NEW YORK—July jobs printed at a blowout 528,000 jobs, more than double the consensus estimate of 250,000 jobs. The unemployment rate was 3.5 percent, down 0.1 percentage point from last month, and also down from last July’s 5.4 percent. The labor force participation rate was 62.1 percent, up from the 61.7 percent that printed in July 2021, but down 10 basis points (bps, defined as 1/100th of a percentage point) from June. May and June revisions combined to create 28,000 more jobs than previously reported.
We are largely at the same level of jobs that we had prior to the CCP (Chinese Communist Party) virus, but the jobs creation that would have occurred in that period is lost, likely permanently.
The majority of jobs were in lower-wage sectors, like Leisure and hospitality, and sectors that are largely government supported, like Education and health services. That said, Professional & business services, a higher wage sector, also showed strong jobs performance at 89,000 jobs with an average weekly wage of over $1,400.
Annualized average real wages, which we report on a quarterly basis, increased by nearly $173. However, annualized real wages fell among manufacturing, trade, transportation, utilities, and retail, which was largely predictable because of the record level of business inventories. Annualized real wages also fell among Financial and Leisure and hospitality workers.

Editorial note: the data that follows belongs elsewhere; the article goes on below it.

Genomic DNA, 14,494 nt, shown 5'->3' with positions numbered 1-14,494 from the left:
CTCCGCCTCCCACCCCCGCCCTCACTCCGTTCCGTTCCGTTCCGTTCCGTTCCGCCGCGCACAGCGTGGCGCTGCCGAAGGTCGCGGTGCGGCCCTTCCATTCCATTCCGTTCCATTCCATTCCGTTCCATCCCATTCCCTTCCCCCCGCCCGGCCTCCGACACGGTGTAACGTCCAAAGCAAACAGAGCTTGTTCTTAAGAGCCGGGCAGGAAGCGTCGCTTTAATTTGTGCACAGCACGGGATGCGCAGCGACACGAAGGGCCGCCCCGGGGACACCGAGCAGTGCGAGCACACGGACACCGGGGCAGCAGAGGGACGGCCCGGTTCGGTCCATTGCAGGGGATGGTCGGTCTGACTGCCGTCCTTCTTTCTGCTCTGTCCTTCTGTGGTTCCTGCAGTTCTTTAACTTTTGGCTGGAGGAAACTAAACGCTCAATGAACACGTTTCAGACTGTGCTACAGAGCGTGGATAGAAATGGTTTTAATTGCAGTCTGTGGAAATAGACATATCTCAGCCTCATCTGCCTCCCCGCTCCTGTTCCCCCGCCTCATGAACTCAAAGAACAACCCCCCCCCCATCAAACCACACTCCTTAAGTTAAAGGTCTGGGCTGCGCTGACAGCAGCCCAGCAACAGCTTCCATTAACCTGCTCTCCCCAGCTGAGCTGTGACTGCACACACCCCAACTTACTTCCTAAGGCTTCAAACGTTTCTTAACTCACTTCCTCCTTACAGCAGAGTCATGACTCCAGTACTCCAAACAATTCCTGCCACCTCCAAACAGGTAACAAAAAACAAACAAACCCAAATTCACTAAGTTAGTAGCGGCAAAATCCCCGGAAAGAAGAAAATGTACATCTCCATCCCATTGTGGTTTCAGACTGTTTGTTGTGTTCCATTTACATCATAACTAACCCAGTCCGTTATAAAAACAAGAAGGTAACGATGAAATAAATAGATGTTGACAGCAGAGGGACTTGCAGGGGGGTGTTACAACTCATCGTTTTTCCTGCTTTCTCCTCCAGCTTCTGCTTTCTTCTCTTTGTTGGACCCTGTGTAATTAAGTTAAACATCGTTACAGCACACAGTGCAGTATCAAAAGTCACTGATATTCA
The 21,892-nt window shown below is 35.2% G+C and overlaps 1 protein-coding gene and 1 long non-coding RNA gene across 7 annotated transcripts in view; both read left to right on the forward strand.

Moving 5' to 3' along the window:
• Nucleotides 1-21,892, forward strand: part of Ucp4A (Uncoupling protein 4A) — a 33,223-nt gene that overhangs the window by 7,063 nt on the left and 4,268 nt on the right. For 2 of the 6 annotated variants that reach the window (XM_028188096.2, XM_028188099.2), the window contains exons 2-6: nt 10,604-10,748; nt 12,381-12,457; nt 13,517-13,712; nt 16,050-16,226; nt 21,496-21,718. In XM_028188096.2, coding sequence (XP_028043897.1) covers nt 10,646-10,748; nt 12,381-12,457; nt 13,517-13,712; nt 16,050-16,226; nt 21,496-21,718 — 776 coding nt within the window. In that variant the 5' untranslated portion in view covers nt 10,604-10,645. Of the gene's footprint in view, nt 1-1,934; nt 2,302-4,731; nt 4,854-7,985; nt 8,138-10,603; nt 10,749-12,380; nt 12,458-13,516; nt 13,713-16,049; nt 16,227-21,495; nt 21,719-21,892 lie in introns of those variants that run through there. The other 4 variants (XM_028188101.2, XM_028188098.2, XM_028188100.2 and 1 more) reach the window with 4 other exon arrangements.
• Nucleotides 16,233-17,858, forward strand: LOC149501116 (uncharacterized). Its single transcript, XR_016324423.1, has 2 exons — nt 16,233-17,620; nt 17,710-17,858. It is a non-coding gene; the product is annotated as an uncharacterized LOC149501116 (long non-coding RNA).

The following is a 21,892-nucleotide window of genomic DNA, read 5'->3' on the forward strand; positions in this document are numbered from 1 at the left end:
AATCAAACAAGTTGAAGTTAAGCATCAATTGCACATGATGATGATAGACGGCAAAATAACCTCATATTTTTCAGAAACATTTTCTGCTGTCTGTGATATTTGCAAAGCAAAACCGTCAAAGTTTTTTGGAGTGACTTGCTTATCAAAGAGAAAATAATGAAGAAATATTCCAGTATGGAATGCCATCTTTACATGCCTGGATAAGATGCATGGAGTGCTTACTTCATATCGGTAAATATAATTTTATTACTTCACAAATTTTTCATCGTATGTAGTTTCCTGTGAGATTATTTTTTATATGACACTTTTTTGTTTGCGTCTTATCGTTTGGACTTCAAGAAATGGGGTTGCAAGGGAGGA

The Federal Reserve balance sheet is shrinking, but too slowly in our view. The Federal Reserve (“Fed”) is allowing a “burn-off” (i.e., allowing to mature without repurchasing) of its portfolio of Treasury securities and mortgage-backed securities up to a maximum of $47.5 billion per month. (In September, the cap on the burn-off will be increased to $95 billion per month.) The continuing and deepening of the yield curve inversion, where short-term interest rates are higher than longer-term rates, would not be happening if the Fed was reducing its balance sheet much more rapidly, as we have desired since last year. Right now, the 2 Year/10 Year yield curve is inverted at its deepest rate in 22 years and has been inverted for a month.
The Institute for Supply Management’s print of the Manufacturers Purchasing Managers’ Index, the Manufacturing PMI,® registered growth in July at 52.8 percent down -0.2 percentage points from June (pdf). The Institute’s Services PMI® showed growth at 56.7 percent, up 1.4 percentage points from June. A reading above 50 signals growth.